Brussels – June 16, 2016 – Today, at European Development Days, representatives from Rwanda and Mexico joined leadership from Conservation International and current partners to announce the first two countries to join the Sustainable Coffee Challenge – a global collaborative effort aimed at making coffee the world’s first sustainable agricultural product. The Challenge convenes industry, conservation, agricultural development partners – and now for the first time, governments – in the shared goal of increasing demand for sustainable coffee by establishing commitments by actors across the sector. These commitments will stimulate further collective action around a common framework, which will underscore the necessary and urgent need to increase widespread adoption of sustainable practices by producers to help safeguard the prosperity and wellbeing of farmers while also conserving forests, water and soil. All of these efforts will help to ensure a lasting and sustained coffee supply for generations to come.
Conservation International identified the need for the Challenge in collaboration with Starbucks and launched the initiative with 18 partners during the UN climate negotiations in Paris in December 2015. The Challenge has since grown to comprise 48 partners, including inaugural commitments from these two countries toward ethical and sustainable agricultural practices for their coffee sectors.
“Coffee is a critically important commercial crop in Rwanda. It plays a major role in the economy of the country, contributing significantly to foreign exchange earnings and to the monetisation of the rural economy,” said Ambassador Bill Kayonga, Chief Executive Officer of Rwanda’s National Agricultural Export Development Board (NAEB). “More than 355,000 small holder farm families produce and depend on it for their livelihoods. We have an obligation to these farmers, their lands and the economy of our country to ensure the continued sustainability of the industry.”
Rwanda’s commitment includes efforts to increase production/yield per tree, improve soil fertility, strengthen farmer organizations, increase local coffee consumption, and improve the traceability along the value chain.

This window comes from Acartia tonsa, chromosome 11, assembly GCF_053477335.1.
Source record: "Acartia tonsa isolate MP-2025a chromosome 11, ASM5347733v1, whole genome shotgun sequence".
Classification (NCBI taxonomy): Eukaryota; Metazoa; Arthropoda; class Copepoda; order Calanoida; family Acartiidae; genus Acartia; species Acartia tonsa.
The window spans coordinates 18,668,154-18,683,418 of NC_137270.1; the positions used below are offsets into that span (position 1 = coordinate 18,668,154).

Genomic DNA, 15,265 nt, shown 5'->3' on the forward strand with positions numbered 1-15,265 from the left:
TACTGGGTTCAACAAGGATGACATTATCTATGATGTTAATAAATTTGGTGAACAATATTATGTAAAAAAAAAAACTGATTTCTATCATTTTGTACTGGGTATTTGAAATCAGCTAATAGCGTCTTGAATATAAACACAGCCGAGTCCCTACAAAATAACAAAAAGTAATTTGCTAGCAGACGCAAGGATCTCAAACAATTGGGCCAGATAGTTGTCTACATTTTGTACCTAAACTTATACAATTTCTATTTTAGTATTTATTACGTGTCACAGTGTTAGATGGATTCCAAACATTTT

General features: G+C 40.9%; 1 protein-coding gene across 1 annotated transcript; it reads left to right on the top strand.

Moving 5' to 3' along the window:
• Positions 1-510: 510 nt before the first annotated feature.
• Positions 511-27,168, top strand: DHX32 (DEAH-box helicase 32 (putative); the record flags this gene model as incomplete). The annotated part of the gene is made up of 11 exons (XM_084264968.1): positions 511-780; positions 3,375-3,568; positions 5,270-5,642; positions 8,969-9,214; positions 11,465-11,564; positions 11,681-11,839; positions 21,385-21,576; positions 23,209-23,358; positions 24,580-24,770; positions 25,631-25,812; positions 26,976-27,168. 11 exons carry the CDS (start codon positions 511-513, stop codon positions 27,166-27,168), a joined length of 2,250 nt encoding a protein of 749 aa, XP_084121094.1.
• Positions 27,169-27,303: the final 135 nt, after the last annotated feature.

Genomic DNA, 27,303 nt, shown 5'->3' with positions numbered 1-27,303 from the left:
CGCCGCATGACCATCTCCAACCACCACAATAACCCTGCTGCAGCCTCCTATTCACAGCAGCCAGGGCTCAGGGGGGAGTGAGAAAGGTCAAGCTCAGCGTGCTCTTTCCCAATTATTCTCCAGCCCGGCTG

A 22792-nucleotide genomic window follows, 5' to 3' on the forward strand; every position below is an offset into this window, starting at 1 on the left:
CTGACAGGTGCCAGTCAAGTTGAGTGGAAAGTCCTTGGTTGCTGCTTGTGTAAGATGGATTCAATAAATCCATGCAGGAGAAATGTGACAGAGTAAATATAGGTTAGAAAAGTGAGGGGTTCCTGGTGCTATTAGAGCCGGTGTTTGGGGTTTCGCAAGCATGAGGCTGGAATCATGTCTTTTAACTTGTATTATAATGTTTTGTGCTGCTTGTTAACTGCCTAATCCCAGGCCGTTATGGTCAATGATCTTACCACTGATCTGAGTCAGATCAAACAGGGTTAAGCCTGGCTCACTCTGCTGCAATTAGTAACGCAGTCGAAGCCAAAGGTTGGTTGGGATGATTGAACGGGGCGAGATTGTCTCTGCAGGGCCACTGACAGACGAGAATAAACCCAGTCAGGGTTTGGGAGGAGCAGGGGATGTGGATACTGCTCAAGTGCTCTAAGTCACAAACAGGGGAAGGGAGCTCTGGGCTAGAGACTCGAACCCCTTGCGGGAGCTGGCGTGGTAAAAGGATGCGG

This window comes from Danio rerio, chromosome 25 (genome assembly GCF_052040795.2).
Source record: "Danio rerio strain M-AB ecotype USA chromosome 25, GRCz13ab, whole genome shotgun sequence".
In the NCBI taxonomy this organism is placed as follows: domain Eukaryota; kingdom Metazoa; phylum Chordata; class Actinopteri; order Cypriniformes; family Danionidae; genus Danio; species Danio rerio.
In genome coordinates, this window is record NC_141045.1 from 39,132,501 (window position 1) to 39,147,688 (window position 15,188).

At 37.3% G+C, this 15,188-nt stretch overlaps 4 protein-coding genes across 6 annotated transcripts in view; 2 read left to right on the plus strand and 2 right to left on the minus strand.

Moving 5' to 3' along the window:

“Coffee is a crucial product for Mexico with a current estimated production of 2.35 million bags annually,” added Santiago Arguello, Director of Coordination for Mexico’s Integrated Plan for the Care of Coffee from the Secretary of Agriculture, Livestock, Rural Development, Fisheries and Food (SAGARPA). “As in most coffee producing regions around the world, the vast majority of our coffee is grown by smallholder farmers – nearly 500,000 – who rely on the industry for their economic livelihoods. We believe that by publicly stating our commitment to work with our farmers to ensure sustainable practices that increase productivity and enhance their livelihood, while also minimizing the impact on the ecosystem, we can help set an example of how to elevate positive outcomes across all coffee producing regions.”
Mexico’s commitments include improving farm productivity, providing access to credit programs and improving the capacity and skills of the producers.
The Challenge comes at a pivotal time, as warming temperatures, drought and changing weather patterns, compounded by market volatility and aging coffee trees continue to negatively impact the industry. These issues are already affecting coffee growing regions of Mexico and Rwanda by way of extreme weather, floods and increased crop diseases, such as leaf rust. These fluctuations affect supply, producer livelihoods and the overall environment.
“At Starbucks, we source coffee from more than thirty countries around the world, working hand in hand with farmers to ensure they get access to the tools, information and resources that will help ensure their longevity and the sustainability of the industry,” said Craig Russell, executive vice president, global coffee, Starbucks. “We are proud purchasers of high-quality coffee from Mexico and Rwanda for many years, with both countries part of our ethical sourcing program for over a decade. It’s exciting to see their engagement in the Challenge and the role they can have in effecting change on a broad scale”.
Beginning next week, the Sustainable Coffee Challenge will be collecting commitments like those made by both countries through an online Commitments Hub on www.sustaincoffee.org. The Hub will help identify and catalogue various commitments to sustainable production and related initiatives underway across the coffee sector. The goal is to increase transparency about what is already being done, share knowledge of what is working, measure successes in concrete terms and, ultimately, ensure shared success in making coffee sustainable for the long-term.
“Conservation International has been working with companies across the coffee industry to encourage sustainability for nearly two decades. We know from experience that we can grow coffee in a way that protects forests and farmers – but we need to keep pushing these techniques to global scale,” said Peter Seligmann, Chairman and CEO of Conservation International. “No single entity can do it alone. We’re encouraged by the commitments made today by Mexico and Rwanda and challenge others to join us in this effort toward truly achieving the world’s first sustainable agricultural product.”